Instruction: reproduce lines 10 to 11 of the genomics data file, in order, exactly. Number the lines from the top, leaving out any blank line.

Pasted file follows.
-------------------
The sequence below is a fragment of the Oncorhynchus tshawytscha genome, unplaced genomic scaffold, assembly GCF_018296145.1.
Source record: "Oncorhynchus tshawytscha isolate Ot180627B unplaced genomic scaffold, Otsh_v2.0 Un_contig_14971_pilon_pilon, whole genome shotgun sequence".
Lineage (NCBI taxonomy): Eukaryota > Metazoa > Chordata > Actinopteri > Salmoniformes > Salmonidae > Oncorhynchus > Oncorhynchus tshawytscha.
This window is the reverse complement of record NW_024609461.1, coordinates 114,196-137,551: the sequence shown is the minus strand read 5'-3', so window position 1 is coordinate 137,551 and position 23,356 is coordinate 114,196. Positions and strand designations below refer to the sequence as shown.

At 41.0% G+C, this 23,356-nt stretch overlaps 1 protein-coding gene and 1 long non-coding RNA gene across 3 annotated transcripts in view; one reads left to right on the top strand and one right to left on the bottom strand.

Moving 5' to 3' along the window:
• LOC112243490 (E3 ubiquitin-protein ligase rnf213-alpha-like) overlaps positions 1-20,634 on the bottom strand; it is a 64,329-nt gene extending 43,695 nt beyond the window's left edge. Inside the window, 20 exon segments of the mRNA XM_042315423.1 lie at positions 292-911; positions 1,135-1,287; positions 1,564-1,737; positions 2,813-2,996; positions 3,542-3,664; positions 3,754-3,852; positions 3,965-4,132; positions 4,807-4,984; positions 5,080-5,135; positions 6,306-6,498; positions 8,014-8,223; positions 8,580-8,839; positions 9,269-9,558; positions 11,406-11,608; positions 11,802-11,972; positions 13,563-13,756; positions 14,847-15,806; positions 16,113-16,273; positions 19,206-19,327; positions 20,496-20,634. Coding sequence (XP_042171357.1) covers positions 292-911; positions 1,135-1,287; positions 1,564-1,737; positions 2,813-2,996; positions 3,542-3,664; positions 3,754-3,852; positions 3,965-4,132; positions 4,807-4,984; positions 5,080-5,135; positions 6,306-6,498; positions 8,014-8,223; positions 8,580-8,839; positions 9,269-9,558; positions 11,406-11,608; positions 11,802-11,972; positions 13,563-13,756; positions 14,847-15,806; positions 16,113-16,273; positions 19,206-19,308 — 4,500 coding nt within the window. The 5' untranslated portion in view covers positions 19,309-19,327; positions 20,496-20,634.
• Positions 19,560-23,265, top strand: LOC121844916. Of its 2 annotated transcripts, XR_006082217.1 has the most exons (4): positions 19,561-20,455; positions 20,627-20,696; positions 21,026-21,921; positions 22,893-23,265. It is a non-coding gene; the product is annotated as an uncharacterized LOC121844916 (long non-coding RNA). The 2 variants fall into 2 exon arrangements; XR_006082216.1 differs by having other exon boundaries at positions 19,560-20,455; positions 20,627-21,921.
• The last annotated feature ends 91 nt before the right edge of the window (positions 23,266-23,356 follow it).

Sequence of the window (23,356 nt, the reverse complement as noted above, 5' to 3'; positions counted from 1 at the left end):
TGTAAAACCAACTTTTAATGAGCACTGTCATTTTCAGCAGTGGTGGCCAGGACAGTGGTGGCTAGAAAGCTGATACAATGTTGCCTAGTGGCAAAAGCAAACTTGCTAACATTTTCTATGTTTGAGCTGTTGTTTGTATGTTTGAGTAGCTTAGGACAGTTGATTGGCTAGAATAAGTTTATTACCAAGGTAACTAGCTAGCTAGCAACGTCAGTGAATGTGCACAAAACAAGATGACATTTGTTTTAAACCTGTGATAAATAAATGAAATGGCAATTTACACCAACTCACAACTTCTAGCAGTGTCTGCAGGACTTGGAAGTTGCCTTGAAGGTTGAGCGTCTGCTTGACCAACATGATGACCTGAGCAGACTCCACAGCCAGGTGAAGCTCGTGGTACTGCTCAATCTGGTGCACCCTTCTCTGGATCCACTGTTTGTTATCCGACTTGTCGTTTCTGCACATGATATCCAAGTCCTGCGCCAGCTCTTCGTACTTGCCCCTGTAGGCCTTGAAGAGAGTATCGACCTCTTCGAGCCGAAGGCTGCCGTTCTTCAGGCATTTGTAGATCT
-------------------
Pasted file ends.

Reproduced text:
Sequence of the window (23,356 nt, the reverse complement as noted above, 5' to 3'; positions counted from 1 at the left end):
TGTAAAACCAACTTTTAATGAGCACTGTCATTTTCAGCAGTGGTGGCCAGGACAGTGGTGGCTAGAAAGCTGATACAATGTTGCCTAGTGGCAAAAGCAAACTTGCTAACATTTTCTATGTTTGAGCTGTTGTTTGTATGTTTGAGTAGCTTAGGACAGTTGATTGGCTAGAATAAGTTTATTACCAAGGTAACTAGCTAGCTAGCAACGTCAGTGAATGTGCACAAAACAAGATGACATTTGTTTTAAACCTGTGATAAATAAATGAAATGGCAATTTACACCAACTCACAACTTCTAGCAGTGTCTGCAGGACTTGGAAGTTGCCTTGAAGGTTGAGCGTCTGCTTGACCAACATGATGACCTGAGCAGACTCCACAGCCAGGTGAAGCTCGTGGTACTGCTCAATCTGGTGCACCCTTCTCTGGATCCACTGTTTGTTATCCGACTTGTCGTTTCTGCACATGATATCCAAGTCCTGCGCCAGCTCTTCGTACTTGCCCCTGTAGGCCTTGAAGAGAGTATCGACCTCTTCGAGCCGAAGGCTGCCGTTCTTCAGGCATTTGTAGATCT